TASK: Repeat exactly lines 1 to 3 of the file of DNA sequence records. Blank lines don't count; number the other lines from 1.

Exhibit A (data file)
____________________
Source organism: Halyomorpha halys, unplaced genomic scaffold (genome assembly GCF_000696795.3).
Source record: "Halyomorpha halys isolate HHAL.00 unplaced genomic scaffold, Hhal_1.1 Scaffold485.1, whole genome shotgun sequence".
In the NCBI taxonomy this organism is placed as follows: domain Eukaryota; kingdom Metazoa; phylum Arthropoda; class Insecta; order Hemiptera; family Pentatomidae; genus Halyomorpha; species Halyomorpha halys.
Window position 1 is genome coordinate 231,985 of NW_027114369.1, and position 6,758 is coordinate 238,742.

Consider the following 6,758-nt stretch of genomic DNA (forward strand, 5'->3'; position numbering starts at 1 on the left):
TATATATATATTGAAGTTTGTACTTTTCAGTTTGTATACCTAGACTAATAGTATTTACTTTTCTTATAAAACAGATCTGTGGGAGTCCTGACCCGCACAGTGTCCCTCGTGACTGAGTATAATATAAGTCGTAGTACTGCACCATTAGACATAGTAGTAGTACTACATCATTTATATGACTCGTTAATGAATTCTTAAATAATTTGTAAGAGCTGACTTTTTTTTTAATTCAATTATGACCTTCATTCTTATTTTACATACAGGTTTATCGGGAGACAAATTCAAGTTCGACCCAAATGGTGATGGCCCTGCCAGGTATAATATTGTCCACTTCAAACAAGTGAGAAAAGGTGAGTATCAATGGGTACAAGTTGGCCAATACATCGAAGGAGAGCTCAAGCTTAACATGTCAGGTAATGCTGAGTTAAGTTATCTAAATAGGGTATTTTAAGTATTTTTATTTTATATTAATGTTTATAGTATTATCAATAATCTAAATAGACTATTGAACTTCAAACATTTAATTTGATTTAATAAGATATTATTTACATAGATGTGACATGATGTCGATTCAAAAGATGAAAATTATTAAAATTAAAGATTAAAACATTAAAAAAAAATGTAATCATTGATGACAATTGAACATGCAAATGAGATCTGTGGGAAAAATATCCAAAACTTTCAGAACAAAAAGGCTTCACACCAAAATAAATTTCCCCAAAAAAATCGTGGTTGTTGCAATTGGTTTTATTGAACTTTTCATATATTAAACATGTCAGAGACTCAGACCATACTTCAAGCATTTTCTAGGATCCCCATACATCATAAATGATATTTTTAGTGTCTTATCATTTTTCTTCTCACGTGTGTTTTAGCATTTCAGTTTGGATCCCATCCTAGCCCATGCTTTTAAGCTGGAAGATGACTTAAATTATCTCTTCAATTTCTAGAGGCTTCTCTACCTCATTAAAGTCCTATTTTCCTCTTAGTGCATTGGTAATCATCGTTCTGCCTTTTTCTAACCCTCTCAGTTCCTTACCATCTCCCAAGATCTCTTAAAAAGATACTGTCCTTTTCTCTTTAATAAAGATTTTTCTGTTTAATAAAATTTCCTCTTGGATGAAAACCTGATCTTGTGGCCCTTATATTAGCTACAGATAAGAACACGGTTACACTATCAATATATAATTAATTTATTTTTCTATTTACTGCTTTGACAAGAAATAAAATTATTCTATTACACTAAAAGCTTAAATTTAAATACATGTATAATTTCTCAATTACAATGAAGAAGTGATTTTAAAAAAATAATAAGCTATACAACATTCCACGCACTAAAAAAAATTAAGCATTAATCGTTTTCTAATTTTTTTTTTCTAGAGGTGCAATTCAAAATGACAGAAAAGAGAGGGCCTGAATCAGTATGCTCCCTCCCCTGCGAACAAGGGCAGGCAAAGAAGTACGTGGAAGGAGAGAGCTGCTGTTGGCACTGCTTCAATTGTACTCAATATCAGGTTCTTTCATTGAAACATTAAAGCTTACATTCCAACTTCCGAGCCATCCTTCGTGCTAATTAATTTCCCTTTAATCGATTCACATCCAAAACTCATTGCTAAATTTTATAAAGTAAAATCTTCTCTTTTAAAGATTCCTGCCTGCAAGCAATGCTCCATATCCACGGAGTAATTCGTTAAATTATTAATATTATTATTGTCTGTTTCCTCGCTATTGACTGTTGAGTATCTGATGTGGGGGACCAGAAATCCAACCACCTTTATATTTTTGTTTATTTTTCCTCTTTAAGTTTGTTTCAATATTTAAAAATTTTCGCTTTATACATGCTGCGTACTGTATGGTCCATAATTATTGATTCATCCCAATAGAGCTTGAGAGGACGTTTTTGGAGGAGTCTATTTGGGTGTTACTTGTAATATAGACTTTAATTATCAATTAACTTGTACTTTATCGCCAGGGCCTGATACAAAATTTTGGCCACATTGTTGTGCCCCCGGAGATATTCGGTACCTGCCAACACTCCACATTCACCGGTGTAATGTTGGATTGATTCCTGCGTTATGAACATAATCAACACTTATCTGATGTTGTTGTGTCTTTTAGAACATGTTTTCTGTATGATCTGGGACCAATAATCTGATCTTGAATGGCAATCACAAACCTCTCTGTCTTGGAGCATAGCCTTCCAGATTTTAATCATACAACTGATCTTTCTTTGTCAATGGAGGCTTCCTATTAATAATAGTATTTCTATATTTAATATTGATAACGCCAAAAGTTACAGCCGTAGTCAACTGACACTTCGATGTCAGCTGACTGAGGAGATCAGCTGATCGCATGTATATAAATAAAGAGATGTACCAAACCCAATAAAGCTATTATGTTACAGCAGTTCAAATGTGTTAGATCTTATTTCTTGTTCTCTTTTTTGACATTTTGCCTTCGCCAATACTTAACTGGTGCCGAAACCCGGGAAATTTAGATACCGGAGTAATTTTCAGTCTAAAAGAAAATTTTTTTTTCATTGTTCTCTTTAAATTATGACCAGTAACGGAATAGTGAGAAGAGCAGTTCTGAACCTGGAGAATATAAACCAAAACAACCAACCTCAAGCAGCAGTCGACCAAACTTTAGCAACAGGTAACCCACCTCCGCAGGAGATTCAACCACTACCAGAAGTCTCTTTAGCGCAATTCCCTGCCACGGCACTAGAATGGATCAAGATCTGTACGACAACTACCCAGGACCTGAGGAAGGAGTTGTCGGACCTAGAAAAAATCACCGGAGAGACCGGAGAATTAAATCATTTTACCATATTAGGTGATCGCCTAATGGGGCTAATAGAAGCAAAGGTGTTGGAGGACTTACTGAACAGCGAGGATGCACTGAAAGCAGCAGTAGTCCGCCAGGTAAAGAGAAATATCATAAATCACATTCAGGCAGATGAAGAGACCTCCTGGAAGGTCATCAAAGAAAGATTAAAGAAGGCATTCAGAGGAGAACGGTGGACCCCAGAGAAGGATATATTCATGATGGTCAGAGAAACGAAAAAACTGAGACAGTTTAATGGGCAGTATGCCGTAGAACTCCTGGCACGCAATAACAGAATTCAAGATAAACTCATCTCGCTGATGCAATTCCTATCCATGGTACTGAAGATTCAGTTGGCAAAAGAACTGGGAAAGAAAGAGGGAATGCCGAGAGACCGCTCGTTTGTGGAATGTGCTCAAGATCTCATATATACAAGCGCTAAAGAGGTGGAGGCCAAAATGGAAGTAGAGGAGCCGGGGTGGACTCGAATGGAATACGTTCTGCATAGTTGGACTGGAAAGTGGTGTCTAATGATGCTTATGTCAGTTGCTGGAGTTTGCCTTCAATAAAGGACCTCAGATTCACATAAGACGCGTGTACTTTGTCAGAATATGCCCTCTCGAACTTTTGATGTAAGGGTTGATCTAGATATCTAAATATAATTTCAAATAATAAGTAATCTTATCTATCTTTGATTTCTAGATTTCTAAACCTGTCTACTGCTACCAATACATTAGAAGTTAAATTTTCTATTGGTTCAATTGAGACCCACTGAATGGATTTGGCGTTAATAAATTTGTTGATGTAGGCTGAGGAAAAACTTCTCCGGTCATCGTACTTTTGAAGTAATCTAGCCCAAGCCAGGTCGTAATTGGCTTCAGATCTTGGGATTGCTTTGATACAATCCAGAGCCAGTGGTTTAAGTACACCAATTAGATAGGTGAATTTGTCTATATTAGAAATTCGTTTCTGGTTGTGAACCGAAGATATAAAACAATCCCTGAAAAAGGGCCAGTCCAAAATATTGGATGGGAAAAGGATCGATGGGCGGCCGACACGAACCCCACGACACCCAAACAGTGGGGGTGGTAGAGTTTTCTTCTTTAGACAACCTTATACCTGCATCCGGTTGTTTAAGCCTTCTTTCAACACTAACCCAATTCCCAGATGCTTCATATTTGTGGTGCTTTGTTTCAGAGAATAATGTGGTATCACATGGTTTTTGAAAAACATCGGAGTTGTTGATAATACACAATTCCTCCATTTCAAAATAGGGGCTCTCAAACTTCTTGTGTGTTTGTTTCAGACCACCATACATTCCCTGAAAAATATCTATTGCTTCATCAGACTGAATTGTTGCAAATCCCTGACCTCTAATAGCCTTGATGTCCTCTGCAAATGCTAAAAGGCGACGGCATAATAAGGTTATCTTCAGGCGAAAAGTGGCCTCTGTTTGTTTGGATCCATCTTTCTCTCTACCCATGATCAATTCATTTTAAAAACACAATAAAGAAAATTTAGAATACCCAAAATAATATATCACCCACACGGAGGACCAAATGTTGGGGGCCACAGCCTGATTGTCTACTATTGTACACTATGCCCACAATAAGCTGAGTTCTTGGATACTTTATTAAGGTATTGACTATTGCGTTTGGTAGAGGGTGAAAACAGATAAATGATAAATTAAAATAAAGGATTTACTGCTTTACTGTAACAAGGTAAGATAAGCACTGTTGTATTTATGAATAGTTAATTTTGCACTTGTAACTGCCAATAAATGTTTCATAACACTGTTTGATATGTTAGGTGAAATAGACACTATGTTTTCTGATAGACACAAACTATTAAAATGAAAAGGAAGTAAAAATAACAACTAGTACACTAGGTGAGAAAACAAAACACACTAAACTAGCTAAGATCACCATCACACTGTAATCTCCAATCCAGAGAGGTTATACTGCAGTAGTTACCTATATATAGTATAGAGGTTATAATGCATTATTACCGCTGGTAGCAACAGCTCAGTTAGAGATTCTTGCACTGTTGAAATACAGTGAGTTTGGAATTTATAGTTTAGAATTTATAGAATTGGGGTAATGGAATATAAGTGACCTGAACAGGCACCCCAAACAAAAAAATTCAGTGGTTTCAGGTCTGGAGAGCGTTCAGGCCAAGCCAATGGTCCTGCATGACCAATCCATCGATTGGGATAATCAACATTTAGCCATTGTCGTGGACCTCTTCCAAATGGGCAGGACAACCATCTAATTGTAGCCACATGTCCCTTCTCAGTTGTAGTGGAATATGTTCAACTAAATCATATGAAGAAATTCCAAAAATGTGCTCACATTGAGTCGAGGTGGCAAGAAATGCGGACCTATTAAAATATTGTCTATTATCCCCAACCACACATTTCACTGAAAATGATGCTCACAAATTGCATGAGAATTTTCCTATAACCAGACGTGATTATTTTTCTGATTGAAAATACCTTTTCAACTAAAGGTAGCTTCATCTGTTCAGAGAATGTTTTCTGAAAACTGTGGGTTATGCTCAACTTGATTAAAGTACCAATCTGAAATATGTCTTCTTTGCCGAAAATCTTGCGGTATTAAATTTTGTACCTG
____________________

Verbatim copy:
Source organism: Halyomorpha halys, unplaced genomic scaffold (genome assembly GCF_000696795.3).
Source record: "Halyomorpha halys isolate HHAL.00 unplaced genomic scaffold, Hhal_1.1 Scaffold485.1, whole genome shotgun sequence".
In the NCBI taxonomy this organism is placed as follows: domain Eukaryota; kingdom Metazoa; phylum Arthropoda; class Insecta; order Hemiptera; family Pentatomidae; genus Halyomorpha; species Halyomorpha halys.